What Cardinals Should Be In The Hall Of Fame?

There’s been a lot of talk about this year’s voting for the Baseball Hall of Fame among the baseball media. Perhaps you’ve noticed?

This year’s ballot was the first to include recent players such as Barry Bonds, Roger Clemens, Mike Piazza and Sammy Sosa, and it seemed like practically every member of the Baseball Writers’ Association of America felt the need to pontificate on steroids and why/why not a certain player would/would not receive a vote.

As a lead-up to next week’s announcement of the 2013 results, Graham Womack of Baseball: Past and Present conducted his third annual voting on the 50 best players not in the Hall of Fame — as he says, “not 50 players who need to be enshrined tomorrow, necessarily, just the 50 best not enshrined.”

This year’s list of 50 includes several former Cardinals — Mark McGwire, of course, as well as Ken Boyer, Will Clark (his brief Cardinals career is even mentioned), Keith Hernandez, Jim Kaat, Ted Simmons, Joe Torre as a player and Larry Walker.

The full list is interesting, with a top five of Tim Raines, first-timer Craig Biggio, Jeff Bagwell, Shoeless Joe Jackson and Alan Trammell.

Overall, the post is tremendous and thought-provoking — much detail on each of the 50 who made the list, from a wide variety of writers, and I had the honor of writing about Ken Boyer. Thumbs-up to Graham for the huge effort in conducting the voting and compiling the final results into a terrific look at who should be in the Hall of Fame.

You’ll find the complete list of 50 here.

What do you think — what Cardinals should be in the Hall of Fame who aren’t?

Christine Coleman is the senior St. Louis Cardinals reporter for Aaron Miles’ Fastball. Follow her on Twitter, @CColeman802, or email aaronmilesfastball@gmail.com. Also follow @AMilesFastball for the latest updates.

4 thoughts on “What Cardinals Should Be In The Hall Of Fame?

  1. Sports writers who today stand tall and proudly point a stubby, stained finger in the direction of ballplayers suspected of boosting their numbers with artificial help, and bellow “Never, never, never the Hall of Fame for the likes of YOU!” should be forced to sit in front of those athletes and read from their stories and columns each penned from the early 1990s to the early 2000s.

    Writing and posting their indulgent, moralizing crap now does nothing to erase their fawning, slurping coverage of the steroid era. They may think their stand now is penance for their complicity, but it isn’t. They may think their “strong stand” now against the steroid era makes up for their omission then, but it doesn’t.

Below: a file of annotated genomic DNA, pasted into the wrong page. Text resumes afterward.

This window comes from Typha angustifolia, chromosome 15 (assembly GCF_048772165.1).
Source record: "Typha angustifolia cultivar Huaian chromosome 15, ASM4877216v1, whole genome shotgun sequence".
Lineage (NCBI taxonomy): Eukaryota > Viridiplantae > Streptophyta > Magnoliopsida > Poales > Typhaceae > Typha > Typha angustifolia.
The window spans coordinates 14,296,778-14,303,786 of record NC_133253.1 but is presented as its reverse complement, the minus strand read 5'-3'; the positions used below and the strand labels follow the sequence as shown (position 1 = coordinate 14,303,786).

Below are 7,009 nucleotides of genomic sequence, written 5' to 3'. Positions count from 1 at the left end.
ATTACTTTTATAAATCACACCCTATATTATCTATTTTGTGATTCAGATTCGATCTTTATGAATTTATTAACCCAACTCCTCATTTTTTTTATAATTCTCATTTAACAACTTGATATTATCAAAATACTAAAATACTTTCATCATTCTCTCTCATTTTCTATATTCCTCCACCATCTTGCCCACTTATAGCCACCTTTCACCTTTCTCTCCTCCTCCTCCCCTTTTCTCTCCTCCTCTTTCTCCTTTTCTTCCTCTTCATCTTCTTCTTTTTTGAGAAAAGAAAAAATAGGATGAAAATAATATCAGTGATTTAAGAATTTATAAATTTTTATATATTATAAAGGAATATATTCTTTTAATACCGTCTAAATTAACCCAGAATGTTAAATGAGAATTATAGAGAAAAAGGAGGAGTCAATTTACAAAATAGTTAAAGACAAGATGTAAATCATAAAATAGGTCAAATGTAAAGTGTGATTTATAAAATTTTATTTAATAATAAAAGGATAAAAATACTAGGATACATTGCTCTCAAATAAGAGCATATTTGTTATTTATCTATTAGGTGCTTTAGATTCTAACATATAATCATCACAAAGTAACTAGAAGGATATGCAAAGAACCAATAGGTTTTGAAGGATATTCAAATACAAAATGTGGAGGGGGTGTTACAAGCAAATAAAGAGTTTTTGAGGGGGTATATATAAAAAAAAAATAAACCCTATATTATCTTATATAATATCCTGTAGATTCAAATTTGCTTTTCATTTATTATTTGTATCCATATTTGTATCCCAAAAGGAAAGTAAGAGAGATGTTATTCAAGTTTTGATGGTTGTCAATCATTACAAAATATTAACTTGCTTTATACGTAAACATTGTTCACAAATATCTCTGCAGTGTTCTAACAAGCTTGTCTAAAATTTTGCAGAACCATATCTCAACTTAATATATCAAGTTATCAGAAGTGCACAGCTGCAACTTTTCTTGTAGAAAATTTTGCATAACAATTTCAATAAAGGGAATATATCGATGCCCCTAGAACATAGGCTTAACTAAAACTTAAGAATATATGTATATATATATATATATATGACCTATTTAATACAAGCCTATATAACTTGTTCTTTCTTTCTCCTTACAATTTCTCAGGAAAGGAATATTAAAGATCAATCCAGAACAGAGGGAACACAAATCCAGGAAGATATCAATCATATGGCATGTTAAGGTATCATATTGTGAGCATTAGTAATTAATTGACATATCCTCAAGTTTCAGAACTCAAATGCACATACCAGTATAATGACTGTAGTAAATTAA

What it does is convince at least this fan that perhaps the writers shouldn’t be responsible for deciding anything — no annual awards, no Hall of Fame vote, nothing. Let ’em post their Strassian stories of made-up intrigue, and we can hope a new generation of Gooldian reporters can stick to facts and informative analysis, helping to restore some small bit of credibility in the sports journalism field.

    Until then, the most prominent people who do not deserve to be a part of the Hall of Fame debate are those who currently hold ballots.

  2. Wow, for a deceased musical artist, Amy sure has a keen sense for sports journalism. I pretty much agree with all that she (or he) wrote.

    I will add to that a serious void of writers that saw some of the great players from the 50s and 60s will lead to many candidates begin forgotten. As you write in your article (and link to Mark’s article), Ken Boyer should already be in the Hall of Fame. He played in a more difficult stadium compared to Ron Santo and lost two prime years of his career to military service. What he did accomplish was helping his team win a World Series title. His defense in 1964 was very good and his grand slam in Game 4 turned the series around. The Yankees had it until that Al Downing changeup.

    Ted Simmons should already be in the Hall of Fame as well.

    I was glad to see Richie Allen and Reggie Smith getting some attention. Allen should be in and a strong case could be made either way for Smith.

    A couple of glaring omissions though, some of which can send me into orbit 🙂

    Curt Flood. Greatest defensive outfielder in my life. I’ve never seen an outfielder close on a line drive or fly ball like Flood. Before his injuries in 1967, he also had a cannon of an arm. He didn’t hit for power, but he hit consistently for average, patiently behind Lou Brock.

    Vada Pinson. This guy was unreal in his prime. A 5 tool player. The only thing he did wrong was play in the same outfield as one of the greatest players in history, Frank Robinson. Remember that the Reds had Robinson, Pinson and Flood in their outfield and chose to give up Flood. That should tell you all you need to know about Pinson.

    Lee Smith. Come on, the man was a machine. He was the first 9th inning closer and he spent the first 1/3 of his career with some very bad Chicago Cubs teams. 12 consecutive years of 60+ appearances, many of those with 40 or more saves. Before there was a Trevor Hoffman, there was the Big Man, and he needs to be in the Hall of Fame.

    Slightly off topic, Mike Shannon should be in the broadcasters wing of the Hall of Fame.

    Just some thoughts.

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